Strategic Change Management /2

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Strategic Change Management

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Strategic Change Management
SECTION One: Strategic Organisational Change Models
Strategic Organizational Change
The study of organizational practices that enact, construct and advance effective strategic change process is theoretically and practically based on the conceptualization of two main key concepts: (1) strategic change processes and (2) organizational practices of strategizing and enacting effective change. Consequently, this chapter reviews and discusses the relevant literature and theoretical foundations in two parts. The first one focuses on strategic change. It provides the underlying theoretical understanding of change from a contextual and procession perspective (Roberto & Levesque, 2005, 60). Organisations are experiencing considerable change in their environments and these changes, in many cases, have become an impetus for change. Theories in organisation suggest that organisational survival and growth require organisations to change their strategies, internal structures, culture and relationships to meet strategic goals. Thus, we see the strategic management of change as extremely topical in business and management literature. There are a variety of normative and descriptive analyses on the process of change with fewer being analytic in nature. Models of change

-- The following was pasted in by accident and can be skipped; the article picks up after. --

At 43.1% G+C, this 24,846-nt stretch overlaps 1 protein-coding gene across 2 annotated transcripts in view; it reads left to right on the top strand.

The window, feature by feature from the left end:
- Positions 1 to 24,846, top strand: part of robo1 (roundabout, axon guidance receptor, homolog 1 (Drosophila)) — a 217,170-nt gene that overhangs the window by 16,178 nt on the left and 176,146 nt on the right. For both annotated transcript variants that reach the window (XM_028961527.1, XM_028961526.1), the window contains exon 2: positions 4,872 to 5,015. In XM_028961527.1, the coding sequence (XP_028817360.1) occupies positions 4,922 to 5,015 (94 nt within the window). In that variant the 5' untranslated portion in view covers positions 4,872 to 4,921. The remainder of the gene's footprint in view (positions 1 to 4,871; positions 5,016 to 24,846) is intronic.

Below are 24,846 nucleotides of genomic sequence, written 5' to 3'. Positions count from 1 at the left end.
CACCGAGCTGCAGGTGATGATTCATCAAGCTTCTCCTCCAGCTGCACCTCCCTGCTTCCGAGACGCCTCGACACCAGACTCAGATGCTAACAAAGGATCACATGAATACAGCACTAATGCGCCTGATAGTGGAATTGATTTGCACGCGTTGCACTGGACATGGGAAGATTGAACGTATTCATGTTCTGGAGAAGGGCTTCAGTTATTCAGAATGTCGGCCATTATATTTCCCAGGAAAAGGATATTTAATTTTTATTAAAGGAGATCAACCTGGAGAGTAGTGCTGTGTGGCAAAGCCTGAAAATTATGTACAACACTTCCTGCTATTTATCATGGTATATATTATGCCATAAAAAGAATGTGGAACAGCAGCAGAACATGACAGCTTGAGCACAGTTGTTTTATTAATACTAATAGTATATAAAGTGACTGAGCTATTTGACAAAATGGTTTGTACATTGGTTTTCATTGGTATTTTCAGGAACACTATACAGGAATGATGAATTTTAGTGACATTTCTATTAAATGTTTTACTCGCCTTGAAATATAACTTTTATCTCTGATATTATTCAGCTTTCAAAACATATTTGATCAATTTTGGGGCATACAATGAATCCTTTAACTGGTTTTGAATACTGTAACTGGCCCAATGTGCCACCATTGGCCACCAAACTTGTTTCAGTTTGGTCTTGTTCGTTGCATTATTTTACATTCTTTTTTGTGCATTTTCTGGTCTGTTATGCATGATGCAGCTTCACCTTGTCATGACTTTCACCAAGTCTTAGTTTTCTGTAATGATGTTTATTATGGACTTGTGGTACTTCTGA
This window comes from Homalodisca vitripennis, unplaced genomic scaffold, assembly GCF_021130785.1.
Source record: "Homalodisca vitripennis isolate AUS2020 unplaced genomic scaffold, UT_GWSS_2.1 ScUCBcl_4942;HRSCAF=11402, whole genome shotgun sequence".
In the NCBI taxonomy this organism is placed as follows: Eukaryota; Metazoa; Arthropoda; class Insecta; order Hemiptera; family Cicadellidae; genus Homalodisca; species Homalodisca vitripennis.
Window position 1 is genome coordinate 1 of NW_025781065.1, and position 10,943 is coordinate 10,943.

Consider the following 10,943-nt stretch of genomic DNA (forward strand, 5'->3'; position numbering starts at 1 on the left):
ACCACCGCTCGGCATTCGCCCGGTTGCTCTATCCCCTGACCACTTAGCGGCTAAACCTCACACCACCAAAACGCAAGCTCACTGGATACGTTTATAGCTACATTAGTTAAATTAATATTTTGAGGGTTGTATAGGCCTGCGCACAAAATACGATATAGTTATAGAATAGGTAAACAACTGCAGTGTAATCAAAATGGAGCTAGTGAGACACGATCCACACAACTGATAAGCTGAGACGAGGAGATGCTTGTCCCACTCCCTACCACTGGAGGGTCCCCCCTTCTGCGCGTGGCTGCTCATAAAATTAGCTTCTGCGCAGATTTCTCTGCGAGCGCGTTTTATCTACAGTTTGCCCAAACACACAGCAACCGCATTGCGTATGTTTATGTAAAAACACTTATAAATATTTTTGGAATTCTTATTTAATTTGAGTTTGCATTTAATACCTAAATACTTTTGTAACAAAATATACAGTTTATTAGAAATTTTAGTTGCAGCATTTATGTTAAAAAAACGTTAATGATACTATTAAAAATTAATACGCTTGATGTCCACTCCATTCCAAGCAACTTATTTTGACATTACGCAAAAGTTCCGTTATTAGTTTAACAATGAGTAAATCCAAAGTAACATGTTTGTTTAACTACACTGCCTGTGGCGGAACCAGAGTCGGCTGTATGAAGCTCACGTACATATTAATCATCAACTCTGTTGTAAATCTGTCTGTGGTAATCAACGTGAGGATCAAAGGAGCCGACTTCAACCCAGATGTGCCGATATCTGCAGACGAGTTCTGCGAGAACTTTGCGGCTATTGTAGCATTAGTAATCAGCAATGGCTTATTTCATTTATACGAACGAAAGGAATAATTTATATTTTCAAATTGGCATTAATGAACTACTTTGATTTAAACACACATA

Many organizational models exist for diagnostic and evaluative purposes in change management. Quoting from Mantere, 2005, (157-184) : “Pick 100 organizational consultants, and we would have 100 different diagnostic models…After having seen at least as many as 500 of these models, I have yet to see two that are the same.” It is often difficult to differentiate between models of organizational behaviour and models of organizational change. In many circumstances a model of organizational behaviour is applied to a change management context. Ford, Ford & d'Amelio, (2007) congruence model of organizational behaviour has been used in the diagnosis and management of large-scale planned change. A side-by-side comparison of many of these models finds many similarities. Many models have built upon Leavitt’s (1965) conceptualization of organizations as multivariate systems with four interacting variables: people, task, structure, and technology. Flick, (2006) observed that the models had more similarities than differences basically due to their inclusion of four elements. Each model included representations of external environment, the mission or strategic direction of the organization, structure (as represented by formal organizational arrangements and prescribed networks, people and relationships, resources, tasks, and organizational processes (Feldman, 2003, 727). Few change models have been put through rigorous testing of validity. One exception has been the Burke-Litwin model, where the development, validation, and use of the model have been formally reported to at least some degree (Doolin, 2003, 51-52). The use of a consultant to operationalise the model has been a common theme of diagnostic change assessment activity. One reason is that expertise has usually been required to convert the change model’s abstract variables into concrete questions for a survey questionnaire. One emerges from this literature with the sense that the choice of a particular model may not be the most critical activity when organizing a diagnostic process for managing change. There is broad evidence that a number of these models have been successfully employed in change management efforts (Ahrens & Chapman, 2006, 31). One of the most prominent challenges for the management as well as the scholarly examination of strategic change processes is their high complexity. The complexity of change processes makes it very hard to identify, grasp, evaluate, explain or manage change and hence poses a great challenge to change practitioners and scholars alike(Balogun...
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